Egyptian desert. The name could be fittingly applied to Wala, who served as tutor and adviser to Louis the Pious’s son Lothar from 822 to 825. Radbert and contemporaries knew about Arsenius from the sixth-century Latin translations of the Greek writings about the desert fathers (the Apophthegmata patrum ); De Jong, Epitaph , pp. 31–2. 8 Zeuxis of Heraclea (c. 435/425–390 BC) was a famous painter of Classical Antiquity. Cicero ( De inventione 2.1.1) recounts a story in which the citizens of Croton in southern Italy hired him to decorate the temple of Juno. Having

in Confronting crisis in the Carolingian empire
Kriston R. Rennie

-Denis’. 118 This pattern of monastic exemption becomes more apparent under Louis the Pious (814–40), whose dedication to Benedictine reform effectively conferred royal protection and grants of immunity to monasteries throughout the Frankish Empire. 119 When Charles the Bald granted privileges to Flavigny in 849, moreover, he stated very clearly that the monastery’s dominium no longer belonged to the diocesan bishop. Rather, it was emphatically placed under the king’s protection ( tuitio ), immunity ( immunitas ), and defence ( defensio ). 120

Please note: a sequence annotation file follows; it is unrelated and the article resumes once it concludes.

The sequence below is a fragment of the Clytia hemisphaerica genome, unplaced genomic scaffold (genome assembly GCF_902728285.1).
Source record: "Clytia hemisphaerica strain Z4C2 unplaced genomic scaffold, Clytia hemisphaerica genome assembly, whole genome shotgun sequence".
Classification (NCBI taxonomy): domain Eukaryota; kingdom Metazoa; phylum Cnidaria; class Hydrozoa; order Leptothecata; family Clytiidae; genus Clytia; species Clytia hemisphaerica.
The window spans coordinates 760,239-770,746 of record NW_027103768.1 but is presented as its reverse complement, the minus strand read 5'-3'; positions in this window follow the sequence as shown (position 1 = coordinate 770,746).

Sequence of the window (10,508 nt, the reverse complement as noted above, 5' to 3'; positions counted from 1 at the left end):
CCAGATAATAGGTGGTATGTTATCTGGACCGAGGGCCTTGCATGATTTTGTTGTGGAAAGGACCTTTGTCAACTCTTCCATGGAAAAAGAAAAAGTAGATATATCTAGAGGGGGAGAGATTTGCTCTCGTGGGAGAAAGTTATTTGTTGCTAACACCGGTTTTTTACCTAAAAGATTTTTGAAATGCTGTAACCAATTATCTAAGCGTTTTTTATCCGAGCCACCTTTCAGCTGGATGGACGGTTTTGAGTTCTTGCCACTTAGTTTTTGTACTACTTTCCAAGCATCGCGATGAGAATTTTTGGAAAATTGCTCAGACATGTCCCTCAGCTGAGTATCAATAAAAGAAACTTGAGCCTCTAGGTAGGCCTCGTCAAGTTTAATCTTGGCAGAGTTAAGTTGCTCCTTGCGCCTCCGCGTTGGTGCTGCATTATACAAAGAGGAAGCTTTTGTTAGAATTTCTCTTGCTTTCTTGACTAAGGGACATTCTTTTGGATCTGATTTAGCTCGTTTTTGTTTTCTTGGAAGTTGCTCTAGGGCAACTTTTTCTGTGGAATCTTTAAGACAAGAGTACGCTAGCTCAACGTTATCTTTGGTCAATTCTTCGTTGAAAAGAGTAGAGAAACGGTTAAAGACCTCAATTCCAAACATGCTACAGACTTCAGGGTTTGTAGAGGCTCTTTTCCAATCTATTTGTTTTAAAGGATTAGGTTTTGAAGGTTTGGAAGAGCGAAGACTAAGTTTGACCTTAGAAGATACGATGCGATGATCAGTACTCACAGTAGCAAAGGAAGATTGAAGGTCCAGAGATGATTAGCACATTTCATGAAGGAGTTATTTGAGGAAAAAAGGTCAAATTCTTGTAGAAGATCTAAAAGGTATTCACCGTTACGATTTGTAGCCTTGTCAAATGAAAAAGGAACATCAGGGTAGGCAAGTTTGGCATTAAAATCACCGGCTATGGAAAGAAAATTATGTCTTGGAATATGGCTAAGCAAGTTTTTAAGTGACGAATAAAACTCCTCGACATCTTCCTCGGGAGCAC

in Freedom and protection
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Kriston R. Rennie

), exemptions provided an immediate and potentially powerful solution for the monks. Seeking stronger legal backing for his own monastery, Abbo sought to reconfirm Fleury’s exemption privileges, first issued at Rome under popes John VIII in 878 and Leo VII in 938. 25 The abbot set about acquiring these from Rome methodically, ‘step by step’. 26 Whereas the former document confirmed privileges granted to the monastery under emperors Charlemagne and Louis the Pious, the latter grant provided freedom from local rule, freedom of abbatial election, and an inalienable right over

in Freedom and protection
Bernhard Zeller, Charles West, Francesca Tinti, Marco Stoffella, Nicolas Schroeder, Carine van Rhijn, Steffen Patzold, Thomas Kohl, Wendy Davies, and Miriam Czock